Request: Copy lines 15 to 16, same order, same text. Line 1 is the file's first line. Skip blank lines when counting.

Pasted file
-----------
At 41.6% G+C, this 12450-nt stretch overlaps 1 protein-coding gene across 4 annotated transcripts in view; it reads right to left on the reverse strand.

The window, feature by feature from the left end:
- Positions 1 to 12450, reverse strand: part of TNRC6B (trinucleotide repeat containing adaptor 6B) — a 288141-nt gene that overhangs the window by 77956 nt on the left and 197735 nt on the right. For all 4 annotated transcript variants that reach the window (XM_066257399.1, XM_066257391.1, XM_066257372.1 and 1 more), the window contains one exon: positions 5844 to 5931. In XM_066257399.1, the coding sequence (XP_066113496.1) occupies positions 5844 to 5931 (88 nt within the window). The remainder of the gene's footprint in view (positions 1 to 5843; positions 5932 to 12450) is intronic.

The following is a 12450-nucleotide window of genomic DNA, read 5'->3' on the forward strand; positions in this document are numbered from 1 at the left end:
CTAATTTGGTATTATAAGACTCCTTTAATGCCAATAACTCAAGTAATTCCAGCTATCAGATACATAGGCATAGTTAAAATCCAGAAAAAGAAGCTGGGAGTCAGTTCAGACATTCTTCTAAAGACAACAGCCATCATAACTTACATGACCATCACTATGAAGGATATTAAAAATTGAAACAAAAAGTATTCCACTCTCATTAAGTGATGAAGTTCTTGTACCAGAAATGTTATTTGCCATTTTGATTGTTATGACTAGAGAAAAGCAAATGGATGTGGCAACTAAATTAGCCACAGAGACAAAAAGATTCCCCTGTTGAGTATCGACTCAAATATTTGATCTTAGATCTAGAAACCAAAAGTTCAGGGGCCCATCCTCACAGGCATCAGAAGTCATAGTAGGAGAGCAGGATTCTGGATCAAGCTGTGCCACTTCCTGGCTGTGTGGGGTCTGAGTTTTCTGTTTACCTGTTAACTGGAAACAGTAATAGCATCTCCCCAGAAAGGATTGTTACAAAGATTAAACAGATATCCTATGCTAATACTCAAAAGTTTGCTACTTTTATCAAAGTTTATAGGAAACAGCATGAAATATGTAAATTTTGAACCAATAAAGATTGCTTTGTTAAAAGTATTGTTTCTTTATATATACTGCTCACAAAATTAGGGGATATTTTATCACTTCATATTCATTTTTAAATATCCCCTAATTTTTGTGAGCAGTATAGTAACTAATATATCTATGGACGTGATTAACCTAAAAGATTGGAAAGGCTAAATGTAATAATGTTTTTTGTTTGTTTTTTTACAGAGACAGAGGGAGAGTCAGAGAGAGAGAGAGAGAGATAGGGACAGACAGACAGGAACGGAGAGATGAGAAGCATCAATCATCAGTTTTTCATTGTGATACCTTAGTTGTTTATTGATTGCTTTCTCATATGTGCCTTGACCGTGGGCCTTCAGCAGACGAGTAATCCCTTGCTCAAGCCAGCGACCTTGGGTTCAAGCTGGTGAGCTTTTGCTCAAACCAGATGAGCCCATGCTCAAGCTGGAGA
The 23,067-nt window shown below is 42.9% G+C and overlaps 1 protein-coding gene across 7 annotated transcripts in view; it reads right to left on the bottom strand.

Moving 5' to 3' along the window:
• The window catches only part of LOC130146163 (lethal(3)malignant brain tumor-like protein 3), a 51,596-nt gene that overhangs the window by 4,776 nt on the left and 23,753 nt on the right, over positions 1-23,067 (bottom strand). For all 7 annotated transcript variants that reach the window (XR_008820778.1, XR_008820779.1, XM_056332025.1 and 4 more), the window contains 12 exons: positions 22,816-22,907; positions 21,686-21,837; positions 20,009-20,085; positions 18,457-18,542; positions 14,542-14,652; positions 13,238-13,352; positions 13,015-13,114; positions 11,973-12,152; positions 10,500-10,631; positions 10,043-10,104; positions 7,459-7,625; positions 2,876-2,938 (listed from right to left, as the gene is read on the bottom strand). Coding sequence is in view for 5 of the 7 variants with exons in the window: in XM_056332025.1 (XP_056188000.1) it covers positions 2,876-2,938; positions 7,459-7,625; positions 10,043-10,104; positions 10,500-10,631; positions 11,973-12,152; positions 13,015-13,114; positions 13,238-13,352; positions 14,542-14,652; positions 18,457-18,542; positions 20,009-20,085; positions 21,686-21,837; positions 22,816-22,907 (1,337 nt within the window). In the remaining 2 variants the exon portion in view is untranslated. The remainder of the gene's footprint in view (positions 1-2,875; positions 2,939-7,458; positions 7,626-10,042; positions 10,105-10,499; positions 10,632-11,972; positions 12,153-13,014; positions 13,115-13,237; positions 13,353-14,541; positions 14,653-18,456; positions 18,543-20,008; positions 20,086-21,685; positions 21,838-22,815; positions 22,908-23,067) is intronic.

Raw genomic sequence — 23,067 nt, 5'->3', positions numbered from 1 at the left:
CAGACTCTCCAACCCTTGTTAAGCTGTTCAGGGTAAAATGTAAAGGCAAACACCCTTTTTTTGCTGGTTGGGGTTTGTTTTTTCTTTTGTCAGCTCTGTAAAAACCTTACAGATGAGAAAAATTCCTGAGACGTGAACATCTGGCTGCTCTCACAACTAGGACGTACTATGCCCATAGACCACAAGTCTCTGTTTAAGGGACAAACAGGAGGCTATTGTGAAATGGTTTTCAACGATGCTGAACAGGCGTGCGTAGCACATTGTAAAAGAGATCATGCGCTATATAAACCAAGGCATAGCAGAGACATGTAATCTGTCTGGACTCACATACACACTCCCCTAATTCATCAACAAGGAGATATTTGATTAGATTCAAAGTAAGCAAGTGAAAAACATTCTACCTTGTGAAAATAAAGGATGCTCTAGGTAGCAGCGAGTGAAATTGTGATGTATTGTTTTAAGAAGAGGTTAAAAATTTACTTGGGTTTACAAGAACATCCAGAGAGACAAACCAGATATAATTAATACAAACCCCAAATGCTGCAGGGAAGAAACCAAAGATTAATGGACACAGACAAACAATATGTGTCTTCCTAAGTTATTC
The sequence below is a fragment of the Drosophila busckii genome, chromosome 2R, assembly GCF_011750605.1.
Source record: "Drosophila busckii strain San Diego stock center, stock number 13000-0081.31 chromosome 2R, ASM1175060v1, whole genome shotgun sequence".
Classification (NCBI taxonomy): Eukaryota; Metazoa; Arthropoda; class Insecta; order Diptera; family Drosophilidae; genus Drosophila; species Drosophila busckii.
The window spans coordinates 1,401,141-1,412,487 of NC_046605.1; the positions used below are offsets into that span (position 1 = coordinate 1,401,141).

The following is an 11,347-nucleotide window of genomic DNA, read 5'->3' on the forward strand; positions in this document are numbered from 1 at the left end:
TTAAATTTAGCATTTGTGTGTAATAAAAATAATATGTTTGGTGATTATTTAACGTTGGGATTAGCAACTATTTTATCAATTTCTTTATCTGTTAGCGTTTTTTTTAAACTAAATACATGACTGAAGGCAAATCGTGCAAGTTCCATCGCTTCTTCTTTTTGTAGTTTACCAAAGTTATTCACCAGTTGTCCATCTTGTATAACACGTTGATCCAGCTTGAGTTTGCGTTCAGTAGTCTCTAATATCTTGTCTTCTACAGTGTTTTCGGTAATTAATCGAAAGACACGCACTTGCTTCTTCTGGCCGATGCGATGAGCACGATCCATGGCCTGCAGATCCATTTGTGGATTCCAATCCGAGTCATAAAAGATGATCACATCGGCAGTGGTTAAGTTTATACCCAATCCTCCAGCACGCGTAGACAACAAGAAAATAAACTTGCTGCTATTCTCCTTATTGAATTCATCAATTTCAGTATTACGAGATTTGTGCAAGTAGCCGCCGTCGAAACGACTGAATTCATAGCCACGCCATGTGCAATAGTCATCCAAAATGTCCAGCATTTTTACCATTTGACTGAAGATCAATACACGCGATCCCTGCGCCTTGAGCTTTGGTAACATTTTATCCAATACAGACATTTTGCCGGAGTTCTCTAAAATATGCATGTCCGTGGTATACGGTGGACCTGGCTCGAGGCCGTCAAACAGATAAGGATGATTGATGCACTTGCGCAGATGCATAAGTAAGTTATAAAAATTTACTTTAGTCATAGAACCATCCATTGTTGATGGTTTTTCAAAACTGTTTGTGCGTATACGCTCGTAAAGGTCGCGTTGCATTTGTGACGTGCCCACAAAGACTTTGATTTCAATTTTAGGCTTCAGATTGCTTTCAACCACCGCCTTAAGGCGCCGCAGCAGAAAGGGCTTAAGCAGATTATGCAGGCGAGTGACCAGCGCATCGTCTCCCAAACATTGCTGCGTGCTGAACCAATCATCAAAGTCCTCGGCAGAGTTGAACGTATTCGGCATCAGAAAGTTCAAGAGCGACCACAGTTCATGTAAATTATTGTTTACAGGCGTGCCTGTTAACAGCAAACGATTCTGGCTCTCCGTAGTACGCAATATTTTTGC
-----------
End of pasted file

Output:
The following is an 11,347-nucleotide window of genomic DNA, read 5'->3' on the forward strand; positions in this document are numbered from 1 at the left end:
TTAAATTTAGCATTTGTGTGTAATAAAAATAATATGTTTGGTGATTATTTAACGTTGGGATTAGCAACTATTTTATCAATTTCTTTATCTGTTAGCGTTTTTTTTAAACTAAATACATGACTGAAGGCAAATCGTGCAAGTTCCATCGCTTCTTCTTTTTGTAGTTTACCAAAGTTATTCACCAGTTGTCCATCTTGTATAACACGTTGATCCAGCTTGAGTTTGCGTTCAGTAGTCTCTAATATCTTGTCTTCTACAGTGTTTTCGGTAATTAATCGAAAGACACGCACTTGCTTCTTCTGGCCGATGCGATGAGCACGATCCATGGCCTGCAGATCCATTTGTGGATTCCAATCCGAGTCATAAAAGATGATCACATCGGCAGTGGTTAAGTTTATACCCAATCCTCCAGCACGCGTAGACAACAAGAAAATAAACTTGCTGCTATTCTCCTTATTGAATTCATCAATTTCAGTATTACGAGATTTGTGCAAGTAGCCGCCGTCGAAACGACTGAATTCATAGCCACGCCATGTGCAATAGTCATCCAAAATGTCCAGCATTTTTACCATTTGACTGAAGATCAATACACGCGATCCCTGCGCCTTGAGCTTTGGTAACATTTTATCCAATACAGACATTTTGCCGGAGTTCTCTAAAATATGCATGTCCGTGGTATACGGTGGACCTGGCTCGAGGCCGTCAAACAGATAAGGATGATTGATGCACTTGCGCAGATGCATAAGTAAGTTATAAAAATTTACTTTAGTCATAGAACCATCCATTGTTGATGGTTTTTCAAAACTGTTTGTGCGTATACGCTCGTAAAGGTCGCGTTGCATTTGTGACGTGCCCACAAAGACTTTGATTTCAATTTTAGGCTTCAGATTGCTTTCAACCACCGCCTTAAGGCGCCGCAGCAGAAAGGGCTTAAGCAGATTATGCAGGCGAGTGACCAGCGCATCGTCTCCCAAACATTGCTGCGTGCTGAACCAATCATCAAAGTCCTCGGCAGAGTTGAACGTATTCGGCATCAGAAAGTTCAAGAGCGACCACAGTTCATGTAAATTATTGTTTACAGGCGTGCCTGTTAACAGCAAACGATTCTGGCTCTCCGTAGTACGCAATATTTTTGC